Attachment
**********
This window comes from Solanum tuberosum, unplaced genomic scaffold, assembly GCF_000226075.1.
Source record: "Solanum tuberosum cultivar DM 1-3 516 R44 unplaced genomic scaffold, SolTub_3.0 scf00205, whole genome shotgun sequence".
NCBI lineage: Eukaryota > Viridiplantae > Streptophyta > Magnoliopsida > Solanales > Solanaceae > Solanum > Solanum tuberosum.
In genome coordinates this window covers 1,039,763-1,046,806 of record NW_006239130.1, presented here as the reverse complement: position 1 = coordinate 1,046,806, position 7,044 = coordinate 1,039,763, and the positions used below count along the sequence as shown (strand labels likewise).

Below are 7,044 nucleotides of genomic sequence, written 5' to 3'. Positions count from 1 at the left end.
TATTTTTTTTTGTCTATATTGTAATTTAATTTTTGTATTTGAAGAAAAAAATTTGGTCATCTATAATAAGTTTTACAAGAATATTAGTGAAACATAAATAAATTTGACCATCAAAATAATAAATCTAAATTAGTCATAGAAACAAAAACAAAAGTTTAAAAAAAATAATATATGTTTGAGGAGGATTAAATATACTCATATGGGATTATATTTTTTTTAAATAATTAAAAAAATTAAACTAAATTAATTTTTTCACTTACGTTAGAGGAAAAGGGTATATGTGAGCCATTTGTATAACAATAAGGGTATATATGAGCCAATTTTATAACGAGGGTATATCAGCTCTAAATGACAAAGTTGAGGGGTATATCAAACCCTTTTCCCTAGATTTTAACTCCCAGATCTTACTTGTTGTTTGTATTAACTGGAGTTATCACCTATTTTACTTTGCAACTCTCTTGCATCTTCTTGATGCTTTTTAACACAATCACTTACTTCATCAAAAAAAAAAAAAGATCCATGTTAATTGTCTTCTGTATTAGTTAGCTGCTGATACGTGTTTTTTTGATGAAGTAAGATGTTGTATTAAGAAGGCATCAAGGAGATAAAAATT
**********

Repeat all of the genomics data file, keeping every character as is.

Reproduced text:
This window comes from Solanum tuberosum, unplaced genomic scaffold, assembly GCF_000226075.1.
Source record: "Solanum tuberosum cultivar DM 1-3 516 R44 unplaced genomic scaffold, SolTub_3.0 scf00205, whole genome shotgun sequence".
NCBI lineage: Eukaryota > Viridiplantae > Streptophyta > Magnoliopsida > Solanales > Solanaceae > Solanum > Solanum tuberosum.
In genome coordinates this window covers 1,039,763-1,046,806 of record NW_006239130.1, presented here as the reverse complement: position 1 = coordinate 1,046,806, position 7,044 = coordinate 1,039,763, and the positions used below count along the sequence as shown (strand labels likewise).

Below are 7,044 nucleotides of genomic sequence, written 5' to 3'. Positions count from 1 at the left end.
TATTTTTTTTTGTCTATATTGTAATTTAATTTTTGTATTTGAAGAAAAAAATTTGGTCATCTATAATAAGTTTTACAAGAATATTAGTGAAACATAAATAAATTTGACCATCAAAATAATAAATCTAAATTAGTCATAGAAACAAAAACAAAAGTTTAAAAAAAATAATATATGTTTGAGGAGGATTAAATATACTCATATGGGATTATATTTTTTTTAAATAATTAAAAAAATTAAACTAAATTAATTTTTTCACTTACGTTAGAGGAAAAGGGTATATGTGAGCCATTTGTATAACAATAAGGGTATATATGAGCCAATTTTATAACGAGGGTATATCAGCTCTAAATGACAAAGTTGAGGGGTATATCAAACCCTTTTCCCTAGATTTTAACTCCCAGATCTTACTTGTTGTTTGTATTAACTGGAGTTATCACCTATTTTACTTTGCAACTCTCTTGCATCTTCTTGATGCTTTTTAACACAATCACTTACTTCATCAAAAAAAAAAAAAGATCCATGTTAATTGTCTTCTGTATTAGTTAGCTGCTGATACGTGTTTTTTTGATGAAGTAAGATGTTGTATTAAGAAGGCATCAAGGAGATAAAAATT